By Divya Bhati: The rise of artificial intelligence (AI) is bringing about a seismic shift in the global workforce, with its potential to automate a vast array of tasks previously performed by humans. People fear AI replacing humans in offices and eventually causing job losses. However, amid all the fear of AI taking over the corporate workforce, a recent study reveals a concerning trend, stating that AI will replace more female employees than male employees.
A recent study conducted by the McKinsey Global Institute, titled ‘Generative AI and the Future of Work in America,’ sheds light on the significant impact of AI on the US job market by 2030. The study suggests that AI-driven automation will likely replace jobs involving data collection and repetitive tasks, leading to approximately 12 million occupational transitions in the US alone by 2030.
One notable concern highlighted in the report is that these job shifts will disproportionately affect women compared to men, as AI is expected to automate more roles in industries traditionally dominated by women. The McKinsey report reveals that women are 1.5 times more likely than men to require transitioning into new occupations due to AI automation.
This disparity is not merely a result of the numerical dominance of women in these sectors. The report highlights that even though men outnumber women in the workforce, 21 per cent more women are exposed to AI automation. This is due to the fact that industries most vulnerable to AI disruption, such as office support, customer service, and food service, have a higher representation of female employees.
For instance, the study found that 80 per cent of customer service representatives in the United States are women, and that 60 per cent of office support workers are women. And these are two occupations that are highly likely to be automated by AI in the coming years.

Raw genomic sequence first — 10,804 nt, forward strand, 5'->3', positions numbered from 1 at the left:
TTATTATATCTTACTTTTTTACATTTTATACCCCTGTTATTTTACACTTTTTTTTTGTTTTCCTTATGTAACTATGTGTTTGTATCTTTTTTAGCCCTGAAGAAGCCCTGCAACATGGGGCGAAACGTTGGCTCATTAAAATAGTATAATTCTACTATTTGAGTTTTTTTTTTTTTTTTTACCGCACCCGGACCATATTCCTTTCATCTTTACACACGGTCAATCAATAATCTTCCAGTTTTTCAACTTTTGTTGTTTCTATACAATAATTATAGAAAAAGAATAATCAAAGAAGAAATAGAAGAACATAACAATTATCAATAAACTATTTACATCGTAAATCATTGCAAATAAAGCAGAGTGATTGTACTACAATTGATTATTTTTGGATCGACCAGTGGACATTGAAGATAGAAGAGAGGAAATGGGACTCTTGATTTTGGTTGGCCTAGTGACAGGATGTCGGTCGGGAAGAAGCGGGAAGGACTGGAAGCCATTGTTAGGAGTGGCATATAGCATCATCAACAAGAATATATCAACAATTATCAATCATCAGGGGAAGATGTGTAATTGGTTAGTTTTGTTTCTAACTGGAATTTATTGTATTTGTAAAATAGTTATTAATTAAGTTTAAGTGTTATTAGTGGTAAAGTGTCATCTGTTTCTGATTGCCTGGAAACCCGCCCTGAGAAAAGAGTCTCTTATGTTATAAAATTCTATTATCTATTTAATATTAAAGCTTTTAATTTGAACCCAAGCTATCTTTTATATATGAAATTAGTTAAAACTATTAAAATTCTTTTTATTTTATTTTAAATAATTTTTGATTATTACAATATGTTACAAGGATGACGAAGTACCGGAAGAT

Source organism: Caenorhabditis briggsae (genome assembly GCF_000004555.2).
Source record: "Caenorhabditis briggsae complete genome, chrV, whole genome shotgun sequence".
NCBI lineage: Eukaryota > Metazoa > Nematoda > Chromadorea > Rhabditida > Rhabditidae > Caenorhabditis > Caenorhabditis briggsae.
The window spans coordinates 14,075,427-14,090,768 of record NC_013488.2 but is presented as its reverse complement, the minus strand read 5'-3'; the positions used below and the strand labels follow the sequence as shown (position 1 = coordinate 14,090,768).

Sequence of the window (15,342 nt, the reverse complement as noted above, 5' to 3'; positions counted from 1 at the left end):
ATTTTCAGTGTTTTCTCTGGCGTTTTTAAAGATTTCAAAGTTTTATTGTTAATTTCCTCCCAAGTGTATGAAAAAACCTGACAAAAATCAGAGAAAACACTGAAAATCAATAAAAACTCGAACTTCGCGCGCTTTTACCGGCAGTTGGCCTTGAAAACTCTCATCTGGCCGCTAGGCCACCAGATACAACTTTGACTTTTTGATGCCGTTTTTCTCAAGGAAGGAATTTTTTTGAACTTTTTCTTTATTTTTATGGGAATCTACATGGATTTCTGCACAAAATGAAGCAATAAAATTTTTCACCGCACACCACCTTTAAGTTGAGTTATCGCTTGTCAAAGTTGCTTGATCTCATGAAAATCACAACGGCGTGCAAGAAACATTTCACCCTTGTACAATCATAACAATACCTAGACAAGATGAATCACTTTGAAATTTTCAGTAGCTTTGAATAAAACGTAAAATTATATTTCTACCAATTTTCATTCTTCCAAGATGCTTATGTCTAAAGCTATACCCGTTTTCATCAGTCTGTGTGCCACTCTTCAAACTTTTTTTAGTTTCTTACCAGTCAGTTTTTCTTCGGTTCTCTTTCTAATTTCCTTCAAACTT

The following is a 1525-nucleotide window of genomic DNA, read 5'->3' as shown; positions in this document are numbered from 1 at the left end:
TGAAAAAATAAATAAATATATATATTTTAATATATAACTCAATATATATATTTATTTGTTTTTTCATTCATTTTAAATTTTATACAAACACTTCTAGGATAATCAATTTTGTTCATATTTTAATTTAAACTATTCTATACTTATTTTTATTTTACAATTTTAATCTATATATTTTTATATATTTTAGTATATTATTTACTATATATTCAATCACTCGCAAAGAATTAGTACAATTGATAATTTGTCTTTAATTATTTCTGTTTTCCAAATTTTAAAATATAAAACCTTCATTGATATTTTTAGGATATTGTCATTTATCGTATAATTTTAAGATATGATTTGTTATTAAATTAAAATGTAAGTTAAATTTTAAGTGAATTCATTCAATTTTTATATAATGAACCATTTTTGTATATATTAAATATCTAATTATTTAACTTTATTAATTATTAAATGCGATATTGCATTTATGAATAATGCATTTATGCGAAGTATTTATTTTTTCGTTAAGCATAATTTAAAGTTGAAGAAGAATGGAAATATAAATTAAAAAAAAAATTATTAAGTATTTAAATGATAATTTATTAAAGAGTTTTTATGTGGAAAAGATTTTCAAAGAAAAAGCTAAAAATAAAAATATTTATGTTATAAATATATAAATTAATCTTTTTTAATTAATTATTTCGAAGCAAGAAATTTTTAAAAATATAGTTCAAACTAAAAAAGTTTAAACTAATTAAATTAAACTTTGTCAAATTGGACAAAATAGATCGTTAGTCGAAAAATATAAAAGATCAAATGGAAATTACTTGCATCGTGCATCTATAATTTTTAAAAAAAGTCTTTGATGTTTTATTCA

“We estimate that demand for clerks could decrease by 1.6 million jobs, in addition to losses of 830,000 for retail salespersons, 710,000 for administrative assistants, and 630,000 for cashiers. These jobs involve a high share of repetitive tasks, data collection, and elementary data processing, all activities that automated systems can handle efficiently,” reveals the report.
The implications of this trend are far-reaching. The report suggests that workers in lower-wage jobs, which are often held by women, are up to 14 times more likely to need to change occupations than those in highest-wage positions. Moreover, most will require additional skills to successfully transition into new roles. This is particularly concerning given that women are already paid approximately 22 per cent less than men, according to the Economic Policy Institute.
Another report by the Kenan Institute of Private Enterprise highlights the shift in women employment, stating that , around eight out of ten women in the US workforce, approximately 58.87 million individuals, are employed in occupations highly exposed to generative AI automation. In contrast, the corresponding figure for men stands at six out of ten, totaling approximately 48.62 million.
“Overall, 21% more women are exposed to AI automation than men, even though men outnumber women in the workforce. This is due to the affected occupations being populated by more women than men,” the report said.
The report calls for a significant shift in hiring practices. Employers are urged to prioritize skills and competencies over credentials, recruit from overlooked populations such as rural workers and people with disabilities, and provide training that keeps pace with evolving needs. These measures are crucial to safeguard female workers from the potentially detrimental effects of AI automation.
“Employers will need to hire for skills and competencies rather than credentials, recruit from overlooked populations (such as rural workers and people with disabilities), and deliver training that keeps pace with their evolving needs,” said the author of the study.
However, it’s not all doom and gloom. While AI may pose a threat to certain occupations, it also presents opportunities for job creation in new and emerging fields. For instance, the report by McKinsey states that the AI transition will boost job opportunities for roles that require complex problem-solving, critical thinking, creativity, and advanced technical skills.
Therefore, in order to move successfully with the AI transition, all female and male employees should ensure they upskill themselves and seize opportunities around AI and emerging trends.